China’s Increasing Role in Afghan Strategic Landscape
China’s stated goals for engaging with Afghanistan are two pronged. Firstly to support the ‘Afghan led and Afghan owned’ peace process aimed at bringing peace and stability to the region and secondly to help Afghanistan enhance connectivity with its neighbours.
A stable situation in the region directly helps China pursue its “One Belt One Road” initiative and aids building the China-Pakistan Economic Corridor (CPEC). The initiative also aims at development of a futuristic China-Kyrgyzstan-Tajikistan-Afghanistan-Iran Railway project. This ‘connectivity’ also extends to information and communication and facilitates launch of a “Afghan Satellite 2” cooperation project.
Afghanistan, practically devoid of a “Super Power” ally post partial withdrawal of US troops and thinning of NATO assistance, looked at China for help. The change of political dispensation in Kabul beginning September 2014 provided an opportunity to Afghanistan to seek developmental assistance, and China as a regional super power willingly obliged to fill up the strategic gap. Since then bilateral relations between Afghanistan and China have been on an upswing. President Ashraf Ghani wasted little time and undertook his first official visit to China in October 2014 where he was warmly received by the Chinese President Xi Jinping. This was followed by visits of its foreign and interior ministers in quick succession leading to signing of six bilateral MoUs relating to diverse fields.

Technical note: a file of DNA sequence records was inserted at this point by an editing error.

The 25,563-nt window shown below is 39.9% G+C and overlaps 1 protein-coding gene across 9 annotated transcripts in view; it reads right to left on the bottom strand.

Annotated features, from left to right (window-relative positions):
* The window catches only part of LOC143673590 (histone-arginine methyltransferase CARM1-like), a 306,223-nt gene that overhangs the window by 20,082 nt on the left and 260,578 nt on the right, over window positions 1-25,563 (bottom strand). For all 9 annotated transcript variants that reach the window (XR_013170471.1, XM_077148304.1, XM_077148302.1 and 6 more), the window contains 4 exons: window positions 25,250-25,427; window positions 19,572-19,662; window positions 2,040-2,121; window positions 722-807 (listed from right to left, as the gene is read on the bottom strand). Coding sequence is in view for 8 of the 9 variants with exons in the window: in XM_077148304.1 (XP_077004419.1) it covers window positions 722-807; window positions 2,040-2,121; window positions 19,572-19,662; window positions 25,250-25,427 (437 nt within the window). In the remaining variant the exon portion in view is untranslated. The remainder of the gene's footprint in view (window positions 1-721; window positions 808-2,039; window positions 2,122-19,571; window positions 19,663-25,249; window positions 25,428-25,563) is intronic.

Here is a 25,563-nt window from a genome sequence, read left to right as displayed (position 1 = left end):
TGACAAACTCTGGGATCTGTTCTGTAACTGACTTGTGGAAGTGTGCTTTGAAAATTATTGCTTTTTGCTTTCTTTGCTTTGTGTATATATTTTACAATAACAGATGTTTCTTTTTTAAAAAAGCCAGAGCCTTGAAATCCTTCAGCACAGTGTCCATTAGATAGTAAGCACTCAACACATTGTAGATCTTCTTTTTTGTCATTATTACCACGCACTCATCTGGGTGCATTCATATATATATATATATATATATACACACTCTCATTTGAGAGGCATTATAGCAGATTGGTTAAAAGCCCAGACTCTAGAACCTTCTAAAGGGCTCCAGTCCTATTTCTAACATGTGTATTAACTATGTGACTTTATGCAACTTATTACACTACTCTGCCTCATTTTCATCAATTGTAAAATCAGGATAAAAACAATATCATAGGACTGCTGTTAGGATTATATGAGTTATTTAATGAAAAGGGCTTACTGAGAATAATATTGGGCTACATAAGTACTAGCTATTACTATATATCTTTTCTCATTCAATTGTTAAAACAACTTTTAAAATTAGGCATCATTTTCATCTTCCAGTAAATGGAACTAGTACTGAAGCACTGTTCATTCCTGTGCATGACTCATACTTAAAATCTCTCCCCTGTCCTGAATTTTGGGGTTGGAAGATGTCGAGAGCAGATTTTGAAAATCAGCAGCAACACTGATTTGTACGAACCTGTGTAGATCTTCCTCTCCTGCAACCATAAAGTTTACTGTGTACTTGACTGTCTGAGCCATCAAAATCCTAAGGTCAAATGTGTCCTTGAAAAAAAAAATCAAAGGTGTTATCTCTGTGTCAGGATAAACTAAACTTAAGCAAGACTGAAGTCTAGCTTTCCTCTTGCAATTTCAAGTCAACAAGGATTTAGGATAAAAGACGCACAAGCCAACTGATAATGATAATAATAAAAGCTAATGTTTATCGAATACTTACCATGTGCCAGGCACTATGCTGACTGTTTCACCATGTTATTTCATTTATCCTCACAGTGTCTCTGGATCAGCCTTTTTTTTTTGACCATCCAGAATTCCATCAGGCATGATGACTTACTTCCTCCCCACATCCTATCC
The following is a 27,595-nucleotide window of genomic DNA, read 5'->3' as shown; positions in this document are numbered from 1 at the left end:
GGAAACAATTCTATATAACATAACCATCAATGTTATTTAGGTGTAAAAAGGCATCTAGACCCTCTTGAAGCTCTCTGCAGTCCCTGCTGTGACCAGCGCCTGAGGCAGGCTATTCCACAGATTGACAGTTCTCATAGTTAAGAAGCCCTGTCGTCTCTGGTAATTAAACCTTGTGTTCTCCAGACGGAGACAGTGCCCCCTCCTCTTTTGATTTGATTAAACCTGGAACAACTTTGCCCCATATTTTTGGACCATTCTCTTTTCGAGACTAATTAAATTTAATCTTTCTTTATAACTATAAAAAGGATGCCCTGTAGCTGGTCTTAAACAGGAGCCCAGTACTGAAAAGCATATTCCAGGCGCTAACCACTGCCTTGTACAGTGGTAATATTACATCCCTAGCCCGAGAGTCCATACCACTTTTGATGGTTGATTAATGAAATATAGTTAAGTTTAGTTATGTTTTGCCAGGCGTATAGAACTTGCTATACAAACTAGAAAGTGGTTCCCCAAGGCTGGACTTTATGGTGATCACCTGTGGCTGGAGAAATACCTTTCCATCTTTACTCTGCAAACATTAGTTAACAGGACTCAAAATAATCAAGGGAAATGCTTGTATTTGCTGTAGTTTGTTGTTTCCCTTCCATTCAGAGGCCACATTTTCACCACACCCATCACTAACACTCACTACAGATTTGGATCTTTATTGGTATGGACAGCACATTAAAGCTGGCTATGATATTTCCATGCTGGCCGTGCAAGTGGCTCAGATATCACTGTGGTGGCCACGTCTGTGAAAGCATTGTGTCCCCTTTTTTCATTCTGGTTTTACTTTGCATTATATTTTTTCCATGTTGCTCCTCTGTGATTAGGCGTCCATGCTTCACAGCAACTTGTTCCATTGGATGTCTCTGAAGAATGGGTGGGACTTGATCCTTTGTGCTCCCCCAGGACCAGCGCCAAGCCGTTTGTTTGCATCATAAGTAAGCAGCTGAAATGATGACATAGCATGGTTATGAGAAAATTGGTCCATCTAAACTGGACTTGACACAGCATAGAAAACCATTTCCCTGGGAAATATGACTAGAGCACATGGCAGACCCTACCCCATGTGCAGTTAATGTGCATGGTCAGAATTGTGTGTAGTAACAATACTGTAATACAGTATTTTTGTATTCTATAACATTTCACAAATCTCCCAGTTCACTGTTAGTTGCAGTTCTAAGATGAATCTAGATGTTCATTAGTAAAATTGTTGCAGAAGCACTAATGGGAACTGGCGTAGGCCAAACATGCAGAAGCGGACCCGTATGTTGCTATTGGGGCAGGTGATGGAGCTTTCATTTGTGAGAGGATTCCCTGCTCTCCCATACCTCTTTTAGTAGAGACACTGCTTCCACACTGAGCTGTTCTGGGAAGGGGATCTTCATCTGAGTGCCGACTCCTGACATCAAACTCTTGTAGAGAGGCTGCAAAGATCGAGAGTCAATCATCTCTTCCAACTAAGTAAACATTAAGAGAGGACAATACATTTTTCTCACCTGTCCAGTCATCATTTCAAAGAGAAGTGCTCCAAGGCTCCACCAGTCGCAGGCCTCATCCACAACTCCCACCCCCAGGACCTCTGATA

The scope and intensity of visits increased rapidly, especially in the field of defence cooperation with China showing growing interest in engaging with Afghanistan. The visit of Afghan Defence Minister Masoom Stanekzai in October 2015 culminated in the signing of a MoU between the two sides and handing over of a list of equipment sought by Afghanistan to strengthen Afghan National Army (ANA).
A Chinese military delegation led by General Fang Fengui, Chief of China’s Military Commission and its Chief of General Staff, reciprocated by visiting Kabul in February 2016. Most significantly it pledged US $ 70 million in support to ANA.
In another significant visit in April 2016, the Afghan National Security Advisor paid a visit to China and met senior ministers and officials of the Communist Party, besides General Feng, and again made a request for military hardware including aircraft, radars and military uniforms.
Mr Abdullah Abdullah, Chief Executive of Afghanistan also paid an official visit to China including a visit to Xinjian from 15 to 18 May 2016. During his meeting with Chinese President Li Jingping, he reiterated the requirement of having strong security forces and made a request for Chinese assistance; Mr Jingping agreed to enhance ANA’s security capabilities.
The growing bilateral engagement between the two neighbours notwithstanding, China’s most significant initiative for a momentous role in Af-Pak region has been its willingness to play an active role in Afghan peacemaking. A major reason for acceptance of China in the peace process and inclusion in the Quadrilateral Coordination Group (QCG) was the belief of Afghanistan that China’s influence over Pakistan would help it to bring Taliban on board the peace initiative and bring semblance to the talks and check mate Pakistan’s complete hold over Taliban. Taliban too was happy with Chinese inclusion in the QCG so as to minimize US influence.